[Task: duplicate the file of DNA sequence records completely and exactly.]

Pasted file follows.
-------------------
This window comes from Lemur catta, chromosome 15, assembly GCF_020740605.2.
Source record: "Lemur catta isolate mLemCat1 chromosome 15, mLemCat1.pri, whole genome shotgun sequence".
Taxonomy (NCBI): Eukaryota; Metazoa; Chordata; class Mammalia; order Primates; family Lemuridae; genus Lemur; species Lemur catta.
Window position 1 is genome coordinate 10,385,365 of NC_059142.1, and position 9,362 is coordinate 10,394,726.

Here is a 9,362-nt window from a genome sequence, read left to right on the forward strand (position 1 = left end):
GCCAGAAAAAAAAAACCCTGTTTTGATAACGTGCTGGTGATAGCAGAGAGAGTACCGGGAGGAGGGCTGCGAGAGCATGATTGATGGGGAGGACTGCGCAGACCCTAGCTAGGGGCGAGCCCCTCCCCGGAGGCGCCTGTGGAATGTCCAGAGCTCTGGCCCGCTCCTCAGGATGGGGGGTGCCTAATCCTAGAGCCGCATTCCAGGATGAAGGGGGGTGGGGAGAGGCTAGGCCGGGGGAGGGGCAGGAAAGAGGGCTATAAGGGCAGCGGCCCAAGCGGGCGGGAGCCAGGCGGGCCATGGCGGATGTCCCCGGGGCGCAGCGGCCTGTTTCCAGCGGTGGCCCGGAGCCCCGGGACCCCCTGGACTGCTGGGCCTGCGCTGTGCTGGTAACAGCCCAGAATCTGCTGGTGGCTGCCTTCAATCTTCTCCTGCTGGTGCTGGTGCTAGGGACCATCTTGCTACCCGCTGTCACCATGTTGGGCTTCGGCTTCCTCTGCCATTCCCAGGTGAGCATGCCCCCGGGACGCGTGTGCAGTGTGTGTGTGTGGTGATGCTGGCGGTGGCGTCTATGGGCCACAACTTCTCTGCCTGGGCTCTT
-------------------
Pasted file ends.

This window comes from Lemur catta, chromosome 15, assembly GCF_020740605.2.
Source record: "Lemur catta isolate mLemCat1 chromosome 15, mLemCat1.pri, whole genome shotgun sequence".
Taxonomy (NCBI): Eukaryota; Metazoa; Chordata; class Mammalia; order Primates; family Lemuridae; genus Lemur; species Lemur catta.
Window position 1 is genome coordinate 10,385,365 of NC_059142.1, and position 9,362 is coordinate 10,394,726.

Here is a 9,362-nt window from a genome sequence, read left to right on the forward strand (position 1 = left end):
GCCAGAAAAAAAAAACCCTGTTTTGATAACGTGCTGGTGATAGCAGAGAGAGTACCGGGAGGAGGGCTGCGAGAGCATGATTGATGGGGAGGACTGCGCAGACCCTAGCTAGGGGCGAGCCCCTCCCCGGAGGCGCCTGTGGAATGTCCAGAGCTCTGGCCCGCTCCTCAGGATGGGGGGTGCCTAATCCTAGAGCCGCATTCCAGGATGAAGGGGGGTGGGGAGAGGCTAGGCCGGGGGAGGGGCAGGAAAGAGGGCTATAAGGGCAGCGGCCCAAGCGGGCGGGAGCCAGGCGGGCCATGGCGGATGTCCCCGGGGCGCAGCGGCCTGTTTCCAGCGGTGGCCCGGAGCCCCGGGACCCCCTGGACTGCTGGGCCTGCGCTGTGCTGGTAACAGCCCAGAATCTGCTGGTGGCTGCCTTCAATCTTCTCCTGCTGGTGCTGGTGCTAGGGACCATCTTGCTACCCGCTGTCACCATGTTGGGCTTCGGCTTCCTCTGCCATTCCCAGGTGAGCATGCCCCCGGGACGCGTGTGCAGTGTGTGTGTGTGGTGATGCTGGCGGTGGCGTCTATGGGCCACAACTTCTCTGCCTGGGCTCTT